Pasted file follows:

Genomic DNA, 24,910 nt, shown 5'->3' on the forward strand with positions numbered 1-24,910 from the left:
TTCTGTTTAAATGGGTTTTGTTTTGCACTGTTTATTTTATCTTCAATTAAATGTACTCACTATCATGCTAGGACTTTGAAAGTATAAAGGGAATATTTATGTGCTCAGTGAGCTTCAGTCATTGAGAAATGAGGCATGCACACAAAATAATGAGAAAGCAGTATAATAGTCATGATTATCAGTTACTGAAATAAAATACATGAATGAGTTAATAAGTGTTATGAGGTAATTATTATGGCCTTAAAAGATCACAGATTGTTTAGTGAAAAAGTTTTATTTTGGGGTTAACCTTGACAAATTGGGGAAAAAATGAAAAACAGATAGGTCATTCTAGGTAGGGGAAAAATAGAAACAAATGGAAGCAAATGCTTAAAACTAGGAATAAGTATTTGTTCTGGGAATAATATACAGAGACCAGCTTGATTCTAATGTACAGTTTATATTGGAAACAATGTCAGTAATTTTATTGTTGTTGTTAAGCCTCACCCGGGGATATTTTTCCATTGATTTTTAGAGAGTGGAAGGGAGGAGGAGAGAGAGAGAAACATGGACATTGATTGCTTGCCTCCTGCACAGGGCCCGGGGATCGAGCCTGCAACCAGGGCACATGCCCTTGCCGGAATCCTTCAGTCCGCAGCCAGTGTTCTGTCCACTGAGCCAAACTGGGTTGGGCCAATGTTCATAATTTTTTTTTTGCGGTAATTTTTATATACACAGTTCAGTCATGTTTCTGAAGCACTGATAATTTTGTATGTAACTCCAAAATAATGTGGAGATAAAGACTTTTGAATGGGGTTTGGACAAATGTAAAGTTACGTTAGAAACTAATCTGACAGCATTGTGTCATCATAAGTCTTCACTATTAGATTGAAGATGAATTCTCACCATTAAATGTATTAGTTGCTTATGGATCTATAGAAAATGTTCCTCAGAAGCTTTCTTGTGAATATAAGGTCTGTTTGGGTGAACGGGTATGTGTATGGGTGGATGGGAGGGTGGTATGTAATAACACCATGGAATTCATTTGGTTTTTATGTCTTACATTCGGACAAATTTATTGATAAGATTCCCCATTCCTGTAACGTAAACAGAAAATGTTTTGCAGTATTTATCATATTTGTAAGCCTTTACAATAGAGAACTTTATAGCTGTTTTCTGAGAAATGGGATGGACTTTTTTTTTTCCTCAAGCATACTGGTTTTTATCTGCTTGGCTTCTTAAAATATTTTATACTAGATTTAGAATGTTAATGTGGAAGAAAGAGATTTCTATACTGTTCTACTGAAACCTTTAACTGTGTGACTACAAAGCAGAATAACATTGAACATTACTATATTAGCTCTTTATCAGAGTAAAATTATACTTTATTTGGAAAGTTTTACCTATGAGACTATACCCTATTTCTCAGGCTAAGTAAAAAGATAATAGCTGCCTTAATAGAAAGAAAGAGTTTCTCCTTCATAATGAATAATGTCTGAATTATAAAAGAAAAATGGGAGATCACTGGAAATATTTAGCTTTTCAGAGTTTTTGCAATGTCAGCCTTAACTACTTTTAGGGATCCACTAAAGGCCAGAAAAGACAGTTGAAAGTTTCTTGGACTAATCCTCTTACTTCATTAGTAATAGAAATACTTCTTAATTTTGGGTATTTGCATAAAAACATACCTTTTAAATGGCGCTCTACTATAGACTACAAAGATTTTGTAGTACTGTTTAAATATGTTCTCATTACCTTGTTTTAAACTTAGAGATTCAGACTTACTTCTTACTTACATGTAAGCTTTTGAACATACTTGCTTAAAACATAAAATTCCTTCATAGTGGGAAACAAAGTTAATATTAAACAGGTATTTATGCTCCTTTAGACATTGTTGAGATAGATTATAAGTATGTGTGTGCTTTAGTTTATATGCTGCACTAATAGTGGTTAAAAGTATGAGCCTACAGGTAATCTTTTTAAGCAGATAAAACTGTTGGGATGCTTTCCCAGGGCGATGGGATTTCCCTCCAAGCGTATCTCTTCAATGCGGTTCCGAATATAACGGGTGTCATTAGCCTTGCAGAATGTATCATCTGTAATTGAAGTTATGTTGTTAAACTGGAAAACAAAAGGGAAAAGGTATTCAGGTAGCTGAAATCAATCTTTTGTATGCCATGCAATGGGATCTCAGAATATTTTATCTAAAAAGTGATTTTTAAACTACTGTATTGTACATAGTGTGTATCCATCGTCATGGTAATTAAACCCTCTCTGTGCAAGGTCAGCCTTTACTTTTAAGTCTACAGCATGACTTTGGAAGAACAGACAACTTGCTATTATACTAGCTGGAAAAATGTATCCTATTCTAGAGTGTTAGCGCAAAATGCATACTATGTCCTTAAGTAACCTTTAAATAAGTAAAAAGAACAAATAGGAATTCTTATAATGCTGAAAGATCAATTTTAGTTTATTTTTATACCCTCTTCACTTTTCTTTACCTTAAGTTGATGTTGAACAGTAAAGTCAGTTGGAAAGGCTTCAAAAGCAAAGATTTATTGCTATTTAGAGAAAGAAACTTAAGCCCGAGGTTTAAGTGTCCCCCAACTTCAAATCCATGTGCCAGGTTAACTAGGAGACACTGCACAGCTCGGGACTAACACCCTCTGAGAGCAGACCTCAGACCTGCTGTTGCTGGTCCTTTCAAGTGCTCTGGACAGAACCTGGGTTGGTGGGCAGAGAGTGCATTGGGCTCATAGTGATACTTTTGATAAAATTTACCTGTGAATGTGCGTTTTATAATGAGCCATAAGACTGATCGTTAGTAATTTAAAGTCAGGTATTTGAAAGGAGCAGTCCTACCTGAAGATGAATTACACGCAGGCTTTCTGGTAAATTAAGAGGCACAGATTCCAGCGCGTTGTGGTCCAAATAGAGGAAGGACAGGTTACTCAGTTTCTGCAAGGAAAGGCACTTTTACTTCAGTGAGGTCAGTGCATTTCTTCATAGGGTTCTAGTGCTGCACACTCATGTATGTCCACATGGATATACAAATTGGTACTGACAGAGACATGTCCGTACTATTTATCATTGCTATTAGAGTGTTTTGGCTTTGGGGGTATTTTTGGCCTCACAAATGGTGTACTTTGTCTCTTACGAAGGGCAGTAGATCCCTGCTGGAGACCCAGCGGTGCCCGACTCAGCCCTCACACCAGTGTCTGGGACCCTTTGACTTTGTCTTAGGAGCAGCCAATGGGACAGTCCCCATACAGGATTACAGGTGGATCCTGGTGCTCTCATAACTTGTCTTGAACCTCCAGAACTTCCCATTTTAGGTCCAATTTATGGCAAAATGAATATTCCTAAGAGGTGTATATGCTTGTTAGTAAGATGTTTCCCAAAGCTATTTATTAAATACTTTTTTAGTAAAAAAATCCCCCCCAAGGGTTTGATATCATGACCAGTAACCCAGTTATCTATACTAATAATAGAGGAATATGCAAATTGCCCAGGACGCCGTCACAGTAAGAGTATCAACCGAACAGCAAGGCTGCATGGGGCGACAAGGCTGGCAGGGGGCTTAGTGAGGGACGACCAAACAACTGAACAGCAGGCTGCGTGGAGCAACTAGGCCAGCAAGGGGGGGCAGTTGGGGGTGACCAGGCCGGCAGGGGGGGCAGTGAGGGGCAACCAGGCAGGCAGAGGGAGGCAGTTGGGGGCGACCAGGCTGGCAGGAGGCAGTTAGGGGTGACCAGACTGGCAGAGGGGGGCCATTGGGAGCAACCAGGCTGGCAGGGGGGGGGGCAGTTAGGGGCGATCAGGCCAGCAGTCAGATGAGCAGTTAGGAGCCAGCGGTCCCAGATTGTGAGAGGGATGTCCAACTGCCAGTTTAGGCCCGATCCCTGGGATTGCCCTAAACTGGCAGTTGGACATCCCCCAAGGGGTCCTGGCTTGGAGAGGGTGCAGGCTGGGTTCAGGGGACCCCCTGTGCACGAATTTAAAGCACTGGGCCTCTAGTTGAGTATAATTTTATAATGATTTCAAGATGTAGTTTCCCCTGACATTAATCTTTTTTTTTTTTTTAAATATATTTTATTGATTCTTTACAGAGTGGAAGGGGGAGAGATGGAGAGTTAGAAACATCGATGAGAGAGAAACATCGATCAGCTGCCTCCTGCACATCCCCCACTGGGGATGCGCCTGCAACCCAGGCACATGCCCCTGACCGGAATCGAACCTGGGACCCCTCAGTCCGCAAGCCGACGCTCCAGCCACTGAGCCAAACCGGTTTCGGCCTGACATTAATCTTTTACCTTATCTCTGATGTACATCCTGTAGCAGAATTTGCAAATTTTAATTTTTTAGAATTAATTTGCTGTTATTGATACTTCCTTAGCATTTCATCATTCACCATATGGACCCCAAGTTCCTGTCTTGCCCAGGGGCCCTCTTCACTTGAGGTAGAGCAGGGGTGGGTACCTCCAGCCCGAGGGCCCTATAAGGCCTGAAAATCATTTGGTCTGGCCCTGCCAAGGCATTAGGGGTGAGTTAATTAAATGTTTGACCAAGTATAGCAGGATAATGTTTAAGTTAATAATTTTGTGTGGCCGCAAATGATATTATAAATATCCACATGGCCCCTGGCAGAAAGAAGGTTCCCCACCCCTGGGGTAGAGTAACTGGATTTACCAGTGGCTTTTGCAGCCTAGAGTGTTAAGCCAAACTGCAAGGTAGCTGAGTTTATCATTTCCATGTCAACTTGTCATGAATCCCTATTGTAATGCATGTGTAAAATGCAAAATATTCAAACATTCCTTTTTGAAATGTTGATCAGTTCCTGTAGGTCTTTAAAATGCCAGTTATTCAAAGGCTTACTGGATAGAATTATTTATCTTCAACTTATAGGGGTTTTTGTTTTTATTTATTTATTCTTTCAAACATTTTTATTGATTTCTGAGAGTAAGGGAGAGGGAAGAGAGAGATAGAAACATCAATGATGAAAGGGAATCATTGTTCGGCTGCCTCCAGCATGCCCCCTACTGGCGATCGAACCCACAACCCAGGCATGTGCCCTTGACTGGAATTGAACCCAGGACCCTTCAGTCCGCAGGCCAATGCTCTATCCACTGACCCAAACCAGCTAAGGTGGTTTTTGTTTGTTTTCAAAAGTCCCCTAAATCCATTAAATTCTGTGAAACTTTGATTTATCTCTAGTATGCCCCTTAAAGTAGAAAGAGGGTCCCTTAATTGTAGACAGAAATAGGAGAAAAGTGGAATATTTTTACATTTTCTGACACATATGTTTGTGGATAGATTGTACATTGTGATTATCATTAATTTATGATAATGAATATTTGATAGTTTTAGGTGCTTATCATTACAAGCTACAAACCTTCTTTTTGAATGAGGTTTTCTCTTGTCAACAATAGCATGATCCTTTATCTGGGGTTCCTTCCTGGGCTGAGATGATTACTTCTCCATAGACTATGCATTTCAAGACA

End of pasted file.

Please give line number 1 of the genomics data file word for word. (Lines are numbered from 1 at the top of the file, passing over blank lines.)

Genomic DNA, 24,910 nt, shown 5'->3' on the forward strand with positions numbered 1-24,910 from the left: